Chinese Malware Hits Systems on Guam. Is Taiwan the Real Target?

Around the time that the Federal Bureau of Investigation was examining the equipment recovered from the wreckage of the Chinese spy balloon shot down off the South Carolina coast in February, American intelligence agencies and Microsoft detected what they feared was a more worrisome intruder: mysterious computer code that has been popping up in telecommunications systems in Guam and elsewhere in the United States.

The code, which Microsoft said was installed by a Chinese government hacking group, raised alarms because Guam, with its Pacific ports and vast American air base, would be a centerpiece of any American military response to an invasion or blockade of Taiwan. It was installed with great stealth, sometimes flowing through routers and other common internet-connected consumer devices, to make the intrusion harder to track.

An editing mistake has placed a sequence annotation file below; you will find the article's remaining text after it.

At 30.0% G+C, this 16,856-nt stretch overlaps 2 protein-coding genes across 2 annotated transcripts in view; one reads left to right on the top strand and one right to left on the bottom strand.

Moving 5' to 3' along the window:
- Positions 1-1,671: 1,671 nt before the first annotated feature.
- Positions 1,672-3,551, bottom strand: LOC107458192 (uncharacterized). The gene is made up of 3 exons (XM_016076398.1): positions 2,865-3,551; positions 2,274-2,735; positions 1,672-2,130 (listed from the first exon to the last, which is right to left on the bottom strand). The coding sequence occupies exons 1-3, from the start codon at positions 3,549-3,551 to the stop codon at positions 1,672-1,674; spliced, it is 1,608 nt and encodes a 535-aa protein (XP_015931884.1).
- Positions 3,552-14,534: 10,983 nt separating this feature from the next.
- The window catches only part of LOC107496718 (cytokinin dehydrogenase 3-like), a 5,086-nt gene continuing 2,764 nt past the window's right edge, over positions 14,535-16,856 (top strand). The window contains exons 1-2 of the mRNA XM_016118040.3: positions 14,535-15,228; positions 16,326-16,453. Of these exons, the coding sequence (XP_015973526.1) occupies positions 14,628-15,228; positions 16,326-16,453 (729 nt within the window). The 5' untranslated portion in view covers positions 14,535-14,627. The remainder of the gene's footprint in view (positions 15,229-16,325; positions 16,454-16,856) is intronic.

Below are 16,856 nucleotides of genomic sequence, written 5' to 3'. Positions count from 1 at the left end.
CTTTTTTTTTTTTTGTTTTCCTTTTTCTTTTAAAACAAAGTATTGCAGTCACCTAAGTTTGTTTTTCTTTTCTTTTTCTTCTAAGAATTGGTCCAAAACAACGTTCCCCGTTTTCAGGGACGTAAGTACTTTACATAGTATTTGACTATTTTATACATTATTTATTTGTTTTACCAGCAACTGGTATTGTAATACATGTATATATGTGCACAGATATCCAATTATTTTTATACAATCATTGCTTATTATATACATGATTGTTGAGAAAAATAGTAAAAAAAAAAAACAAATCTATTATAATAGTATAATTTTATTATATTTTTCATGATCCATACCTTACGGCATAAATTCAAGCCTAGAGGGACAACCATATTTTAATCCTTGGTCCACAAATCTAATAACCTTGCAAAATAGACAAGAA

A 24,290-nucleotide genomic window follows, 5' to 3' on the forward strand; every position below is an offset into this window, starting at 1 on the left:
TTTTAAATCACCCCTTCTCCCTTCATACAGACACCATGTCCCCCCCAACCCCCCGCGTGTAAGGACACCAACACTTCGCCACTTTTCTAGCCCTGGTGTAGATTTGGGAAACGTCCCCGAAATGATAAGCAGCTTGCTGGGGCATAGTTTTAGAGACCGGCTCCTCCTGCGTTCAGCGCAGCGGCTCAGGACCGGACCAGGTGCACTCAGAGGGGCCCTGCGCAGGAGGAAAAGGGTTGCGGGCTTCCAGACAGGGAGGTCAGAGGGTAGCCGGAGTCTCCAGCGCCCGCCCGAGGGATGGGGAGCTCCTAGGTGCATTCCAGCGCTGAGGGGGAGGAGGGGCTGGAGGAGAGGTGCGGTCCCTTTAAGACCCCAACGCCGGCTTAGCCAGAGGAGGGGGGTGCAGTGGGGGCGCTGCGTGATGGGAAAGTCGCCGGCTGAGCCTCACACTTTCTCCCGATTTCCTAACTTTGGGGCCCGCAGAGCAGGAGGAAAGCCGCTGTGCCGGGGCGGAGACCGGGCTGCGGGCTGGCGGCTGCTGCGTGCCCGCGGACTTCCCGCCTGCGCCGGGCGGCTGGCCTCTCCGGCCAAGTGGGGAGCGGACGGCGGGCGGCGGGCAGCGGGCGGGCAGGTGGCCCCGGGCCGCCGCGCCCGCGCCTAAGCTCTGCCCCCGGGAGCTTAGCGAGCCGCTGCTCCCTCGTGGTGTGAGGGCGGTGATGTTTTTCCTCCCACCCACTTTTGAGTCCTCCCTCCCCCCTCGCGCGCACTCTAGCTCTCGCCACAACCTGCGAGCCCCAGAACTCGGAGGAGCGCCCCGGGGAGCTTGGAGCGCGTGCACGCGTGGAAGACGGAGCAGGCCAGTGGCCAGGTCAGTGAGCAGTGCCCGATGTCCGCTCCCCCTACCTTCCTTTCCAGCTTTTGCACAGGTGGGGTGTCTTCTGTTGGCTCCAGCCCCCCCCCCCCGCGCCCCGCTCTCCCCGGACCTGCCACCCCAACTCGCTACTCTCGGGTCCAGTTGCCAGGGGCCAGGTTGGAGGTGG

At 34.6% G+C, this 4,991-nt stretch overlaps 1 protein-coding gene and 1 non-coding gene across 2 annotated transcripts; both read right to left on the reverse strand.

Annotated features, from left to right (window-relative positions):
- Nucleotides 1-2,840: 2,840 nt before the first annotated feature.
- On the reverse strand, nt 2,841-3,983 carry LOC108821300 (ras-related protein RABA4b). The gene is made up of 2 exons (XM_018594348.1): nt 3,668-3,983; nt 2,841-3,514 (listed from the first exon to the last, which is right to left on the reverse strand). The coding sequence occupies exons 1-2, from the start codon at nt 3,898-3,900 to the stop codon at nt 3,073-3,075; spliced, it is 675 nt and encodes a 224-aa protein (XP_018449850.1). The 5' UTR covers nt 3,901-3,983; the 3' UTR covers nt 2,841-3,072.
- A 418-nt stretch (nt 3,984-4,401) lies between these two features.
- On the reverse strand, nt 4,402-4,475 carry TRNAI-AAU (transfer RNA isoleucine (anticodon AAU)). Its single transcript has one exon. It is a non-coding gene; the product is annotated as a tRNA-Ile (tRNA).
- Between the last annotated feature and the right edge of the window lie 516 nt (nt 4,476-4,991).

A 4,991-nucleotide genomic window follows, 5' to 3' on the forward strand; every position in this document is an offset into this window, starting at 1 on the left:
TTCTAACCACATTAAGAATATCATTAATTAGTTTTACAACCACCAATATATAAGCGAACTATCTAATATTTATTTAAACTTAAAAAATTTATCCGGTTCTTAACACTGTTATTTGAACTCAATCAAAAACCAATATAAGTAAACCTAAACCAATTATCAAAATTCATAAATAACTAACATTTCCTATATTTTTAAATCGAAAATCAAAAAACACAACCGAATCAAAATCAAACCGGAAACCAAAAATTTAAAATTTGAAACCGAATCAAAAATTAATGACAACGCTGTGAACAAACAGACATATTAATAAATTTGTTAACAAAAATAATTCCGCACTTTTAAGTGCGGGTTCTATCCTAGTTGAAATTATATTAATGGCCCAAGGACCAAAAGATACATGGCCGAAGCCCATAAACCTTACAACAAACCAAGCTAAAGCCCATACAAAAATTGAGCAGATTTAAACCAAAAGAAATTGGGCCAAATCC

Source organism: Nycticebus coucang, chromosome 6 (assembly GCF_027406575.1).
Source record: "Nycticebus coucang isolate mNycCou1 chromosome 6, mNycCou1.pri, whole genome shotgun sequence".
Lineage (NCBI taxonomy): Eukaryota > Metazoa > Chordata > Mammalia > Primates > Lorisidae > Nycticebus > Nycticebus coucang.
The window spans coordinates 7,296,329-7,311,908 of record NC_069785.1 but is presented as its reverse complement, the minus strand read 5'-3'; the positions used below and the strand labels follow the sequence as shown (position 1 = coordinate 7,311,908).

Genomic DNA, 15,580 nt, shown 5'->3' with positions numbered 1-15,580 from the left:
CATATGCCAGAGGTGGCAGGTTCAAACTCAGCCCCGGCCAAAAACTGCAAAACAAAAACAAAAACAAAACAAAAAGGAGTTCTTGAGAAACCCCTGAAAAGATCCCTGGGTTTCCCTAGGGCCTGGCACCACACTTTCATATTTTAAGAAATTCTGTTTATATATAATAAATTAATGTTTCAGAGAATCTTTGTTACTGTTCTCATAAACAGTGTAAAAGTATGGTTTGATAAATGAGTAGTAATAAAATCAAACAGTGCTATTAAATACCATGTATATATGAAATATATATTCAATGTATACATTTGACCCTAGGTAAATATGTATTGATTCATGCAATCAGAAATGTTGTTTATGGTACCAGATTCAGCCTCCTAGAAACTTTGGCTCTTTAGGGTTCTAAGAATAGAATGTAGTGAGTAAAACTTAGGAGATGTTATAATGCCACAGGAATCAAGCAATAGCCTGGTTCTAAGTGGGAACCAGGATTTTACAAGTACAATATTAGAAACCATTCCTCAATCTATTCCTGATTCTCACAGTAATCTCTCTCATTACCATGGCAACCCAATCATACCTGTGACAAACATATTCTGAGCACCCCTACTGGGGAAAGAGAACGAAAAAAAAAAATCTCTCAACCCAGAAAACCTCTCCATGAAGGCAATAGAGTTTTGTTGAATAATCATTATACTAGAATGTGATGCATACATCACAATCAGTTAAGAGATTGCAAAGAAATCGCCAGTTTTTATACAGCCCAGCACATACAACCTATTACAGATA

But unlike the balloon that fascinated Americans as it performed pirouettes over sensitive nuclear sites, the computer code could not be shot down on live television. So instead, Microsoft and the National Security Agency were set on Wednesday to publish details of the code that would make it possible for corporate users, manufacturers and others to detect and remove it.

The code is called a “web shell,” in this case a malicious script that enables remote access to a server. Home routers are particularly vulnerable, especially older models that have not had updated software and protections.

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